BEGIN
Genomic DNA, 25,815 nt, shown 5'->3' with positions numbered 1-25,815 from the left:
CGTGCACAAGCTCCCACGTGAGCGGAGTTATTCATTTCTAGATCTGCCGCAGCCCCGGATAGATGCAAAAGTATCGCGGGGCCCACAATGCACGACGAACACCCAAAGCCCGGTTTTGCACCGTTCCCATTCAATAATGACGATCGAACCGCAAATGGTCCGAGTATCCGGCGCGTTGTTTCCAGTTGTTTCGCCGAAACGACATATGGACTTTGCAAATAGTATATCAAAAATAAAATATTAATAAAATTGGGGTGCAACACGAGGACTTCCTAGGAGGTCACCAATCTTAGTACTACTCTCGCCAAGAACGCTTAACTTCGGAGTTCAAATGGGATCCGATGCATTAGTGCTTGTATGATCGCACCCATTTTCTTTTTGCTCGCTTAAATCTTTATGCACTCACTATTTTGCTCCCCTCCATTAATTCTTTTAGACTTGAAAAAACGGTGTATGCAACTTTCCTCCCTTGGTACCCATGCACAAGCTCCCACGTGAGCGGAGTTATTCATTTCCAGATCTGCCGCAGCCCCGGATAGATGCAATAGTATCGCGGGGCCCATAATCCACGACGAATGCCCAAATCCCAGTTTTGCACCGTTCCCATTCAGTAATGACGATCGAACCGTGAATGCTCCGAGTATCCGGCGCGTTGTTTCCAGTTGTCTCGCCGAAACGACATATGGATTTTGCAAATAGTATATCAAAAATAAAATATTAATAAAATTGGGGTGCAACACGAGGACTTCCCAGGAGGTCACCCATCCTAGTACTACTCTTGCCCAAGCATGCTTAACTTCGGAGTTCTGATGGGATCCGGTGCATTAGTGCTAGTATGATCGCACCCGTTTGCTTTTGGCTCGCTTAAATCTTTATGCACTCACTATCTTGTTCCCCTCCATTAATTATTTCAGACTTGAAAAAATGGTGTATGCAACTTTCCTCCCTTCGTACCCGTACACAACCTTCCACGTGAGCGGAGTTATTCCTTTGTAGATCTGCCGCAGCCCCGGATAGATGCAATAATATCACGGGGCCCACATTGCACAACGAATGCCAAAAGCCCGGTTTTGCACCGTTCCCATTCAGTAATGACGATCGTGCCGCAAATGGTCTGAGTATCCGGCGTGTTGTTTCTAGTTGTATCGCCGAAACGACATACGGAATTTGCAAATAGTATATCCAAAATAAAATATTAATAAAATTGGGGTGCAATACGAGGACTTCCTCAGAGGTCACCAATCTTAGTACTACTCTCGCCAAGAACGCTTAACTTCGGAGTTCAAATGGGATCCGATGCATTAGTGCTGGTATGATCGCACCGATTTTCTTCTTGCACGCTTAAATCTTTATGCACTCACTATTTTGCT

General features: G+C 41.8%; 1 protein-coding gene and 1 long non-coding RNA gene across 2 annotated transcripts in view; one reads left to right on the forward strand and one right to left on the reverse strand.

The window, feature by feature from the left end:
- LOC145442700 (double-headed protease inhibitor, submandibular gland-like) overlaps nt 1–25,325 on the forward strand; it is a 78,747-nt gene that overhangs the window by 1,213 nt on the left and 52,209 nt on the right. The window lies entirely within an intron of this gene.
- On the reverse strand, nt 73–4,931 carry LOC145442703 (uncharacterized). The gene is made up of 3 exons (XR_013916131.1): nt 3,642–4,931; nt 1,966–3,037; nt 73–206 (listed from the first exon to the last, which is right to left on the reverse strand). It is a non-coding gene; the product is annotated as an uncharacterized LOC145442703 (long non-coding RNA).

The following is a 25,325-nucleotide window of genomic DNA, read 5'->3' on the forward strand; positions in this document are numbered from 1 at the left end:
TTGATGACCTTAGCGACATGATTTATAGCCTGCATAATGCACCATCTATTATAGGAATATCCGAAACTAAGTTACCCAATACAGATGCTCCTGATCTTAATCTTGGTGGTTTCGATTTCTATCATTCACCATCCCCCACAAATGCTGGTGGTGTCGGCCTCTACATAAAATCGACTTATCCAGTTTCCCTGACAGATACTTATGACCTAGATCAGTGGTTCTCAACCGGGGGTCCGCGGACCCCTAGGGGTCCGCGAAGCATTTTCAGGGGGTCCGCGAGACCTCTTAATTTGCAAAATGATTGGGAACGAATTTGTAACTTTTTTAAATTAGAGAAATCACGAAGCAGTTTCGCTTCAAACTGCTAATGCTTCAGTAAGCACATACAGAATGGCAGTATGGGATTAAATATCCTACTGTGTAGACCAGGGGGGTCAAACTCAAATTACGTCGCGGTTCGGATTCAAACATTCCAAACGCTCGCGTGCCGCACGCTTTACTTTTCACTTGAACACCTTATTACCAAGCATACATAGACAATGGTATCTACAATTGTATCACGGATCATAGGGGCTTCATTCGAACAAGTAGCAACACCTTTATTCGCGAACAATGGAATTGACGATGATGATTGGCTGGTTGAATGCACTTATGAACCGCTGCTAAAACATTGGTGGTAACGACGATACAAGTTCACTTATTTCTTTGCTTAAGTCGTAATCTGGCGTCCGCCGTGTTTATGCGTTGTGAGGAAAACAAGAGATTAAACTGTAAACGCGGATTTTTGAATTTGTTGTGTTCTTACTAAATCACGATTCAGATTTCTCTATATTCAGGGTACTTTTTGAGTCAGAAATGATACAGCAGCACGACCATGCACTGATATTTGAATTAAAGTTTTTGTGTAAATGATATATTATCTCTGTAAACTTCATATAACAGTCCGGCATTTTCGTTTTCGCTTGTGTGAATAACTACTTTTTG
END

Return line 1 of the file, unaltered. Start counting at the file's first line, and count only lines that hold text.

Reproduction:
Genomic DNA, 25,815 nt, shown 5'->3' with positions numbered 1-25,815 from the left: